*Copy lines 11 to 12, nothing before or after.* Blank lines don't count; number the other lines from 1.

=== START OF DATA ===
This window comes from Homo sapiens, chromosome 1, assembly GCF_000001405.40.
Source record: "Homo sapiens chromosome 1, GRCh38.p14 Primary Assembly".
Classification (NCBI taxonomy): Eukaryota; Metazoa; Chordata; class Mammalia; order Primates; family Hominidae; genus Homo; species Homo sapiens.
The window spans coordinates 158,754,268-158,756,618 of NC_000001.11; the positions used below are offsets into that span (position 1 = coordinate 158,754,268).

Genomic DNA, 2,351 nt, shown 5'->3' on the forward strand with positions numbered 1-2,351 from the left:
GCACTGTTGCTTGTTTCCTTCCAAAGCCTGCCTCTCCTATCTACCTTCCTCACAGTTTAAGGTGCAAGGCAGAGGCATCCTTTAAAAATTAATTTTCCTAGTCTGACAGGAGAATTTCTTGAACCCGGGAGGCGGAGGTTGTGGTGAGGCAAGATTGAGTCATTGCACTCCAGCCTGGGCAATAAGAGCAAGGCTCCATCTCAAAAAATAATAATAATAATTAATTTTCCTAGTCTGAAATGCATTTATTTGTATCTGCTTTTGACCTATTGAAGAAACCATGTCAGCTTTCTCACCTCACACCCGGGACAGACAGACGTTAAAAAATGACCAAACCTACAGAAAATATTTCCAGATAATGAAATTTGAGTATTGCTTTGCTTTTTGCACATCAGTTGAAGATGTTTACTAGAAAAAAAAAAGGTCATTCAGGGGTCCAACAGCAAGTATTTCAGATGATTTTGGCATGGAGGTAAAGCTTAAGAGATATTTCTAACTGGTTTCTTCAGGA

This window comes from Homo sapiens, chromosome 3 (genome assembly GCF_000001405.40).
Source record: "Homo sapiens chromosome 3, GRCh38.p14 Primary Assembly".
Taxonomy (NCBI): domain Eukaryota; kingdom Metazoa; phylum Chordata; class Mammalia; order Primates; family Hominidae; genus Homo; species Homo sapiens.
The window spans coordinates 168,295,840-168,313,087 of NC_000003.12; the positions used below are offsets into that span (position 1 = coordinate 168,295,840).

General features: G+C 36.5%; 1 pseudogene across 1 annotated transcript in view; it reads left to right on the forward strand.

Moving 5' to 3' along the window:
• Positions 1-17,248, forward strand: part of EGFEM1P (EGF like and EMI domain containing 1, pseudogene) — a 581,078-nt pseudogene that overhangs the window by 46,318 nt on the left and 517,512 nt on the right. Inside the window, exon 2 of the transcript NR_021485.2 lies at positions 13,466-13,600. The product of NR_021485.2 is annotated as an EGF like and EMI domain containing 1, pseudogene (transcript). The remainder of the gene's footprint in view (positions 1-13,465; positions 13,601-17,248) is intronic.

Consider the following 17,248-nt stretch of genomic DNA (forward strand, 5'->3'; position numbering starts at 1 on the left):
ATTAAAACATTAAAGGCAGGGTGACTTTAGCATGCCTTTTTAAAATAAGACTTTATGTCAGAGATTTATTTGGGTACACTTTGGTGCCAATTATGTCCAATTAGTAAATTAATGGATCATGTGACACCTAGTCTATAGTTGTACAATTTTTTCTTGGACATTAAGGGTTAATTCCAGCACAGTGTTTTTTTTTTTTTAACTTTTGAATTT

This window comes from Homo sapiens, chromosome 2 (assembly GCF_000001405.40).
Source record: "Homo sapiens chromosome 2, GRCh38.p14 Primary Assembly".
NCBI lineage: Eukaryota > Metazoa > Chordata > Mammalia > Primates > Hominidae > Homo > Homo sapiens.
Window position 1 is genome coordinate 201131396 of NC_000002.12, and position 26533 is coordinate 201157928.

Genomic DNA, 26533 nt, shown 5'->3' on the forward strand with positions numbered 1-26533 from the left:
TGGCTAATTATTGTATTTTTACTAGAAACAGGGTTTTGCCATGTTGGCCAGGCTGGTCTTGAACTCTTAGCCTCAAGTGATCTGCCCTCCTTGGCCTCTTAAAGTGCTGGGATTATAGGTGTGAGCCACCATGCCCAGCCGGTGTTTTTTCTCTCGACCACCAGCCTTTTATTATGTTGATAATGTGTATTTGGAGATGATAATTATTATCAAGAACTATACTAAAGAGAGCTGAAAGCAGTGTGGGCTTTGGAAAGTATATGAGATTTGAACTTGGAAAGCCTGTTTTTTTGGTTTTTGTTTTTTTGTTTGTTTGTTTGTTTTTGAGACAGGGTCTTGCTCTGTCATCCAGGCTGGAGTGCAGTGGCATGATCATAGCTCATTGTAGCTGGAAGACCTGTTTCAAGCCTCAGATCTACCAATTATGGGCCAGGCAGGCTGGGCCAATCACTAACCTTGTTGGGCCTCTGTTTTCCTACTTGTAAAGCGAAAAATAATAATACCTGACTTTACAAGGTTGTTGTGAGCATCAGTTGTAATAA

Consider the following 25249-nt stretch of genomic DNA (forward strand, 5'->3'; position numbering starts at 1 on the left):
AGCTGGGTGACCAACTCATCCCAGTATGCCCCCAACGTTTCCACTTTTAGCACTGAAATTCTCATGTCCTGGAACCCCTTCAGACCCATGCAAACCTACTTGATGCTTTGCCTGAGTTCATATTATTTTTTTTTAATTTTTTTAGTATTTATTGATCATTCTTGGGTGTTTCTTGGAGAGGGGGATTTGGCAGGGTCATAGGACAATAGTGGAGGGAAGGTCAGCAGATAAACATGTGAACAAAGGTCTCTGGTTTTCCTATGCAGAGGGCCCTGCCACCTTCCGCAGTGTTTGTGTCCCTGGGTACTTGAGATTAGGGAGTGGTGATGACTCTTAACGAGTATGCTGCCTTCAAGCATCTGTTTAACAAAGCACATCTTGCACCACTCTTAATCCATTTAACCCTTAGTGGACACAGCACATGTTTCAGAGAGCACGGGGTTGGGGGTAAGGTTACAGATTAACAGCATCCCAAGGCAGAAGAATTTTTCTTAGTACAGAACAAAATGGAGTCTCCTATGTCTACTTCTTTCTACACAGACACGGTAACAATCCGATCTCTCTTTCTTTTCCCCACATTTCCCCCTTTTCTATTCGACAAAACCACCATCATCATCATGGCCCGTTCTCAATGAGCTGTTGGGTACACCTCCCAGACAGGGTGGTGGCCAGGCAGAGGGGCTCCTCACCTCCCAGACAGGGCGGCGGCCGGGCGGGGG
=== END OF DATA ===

General features: G+C 36.5%; 1 pseudogene across 1 annotated transcript in view; it reads left to right on the forward strand.

Moving 5' to 3' along the window: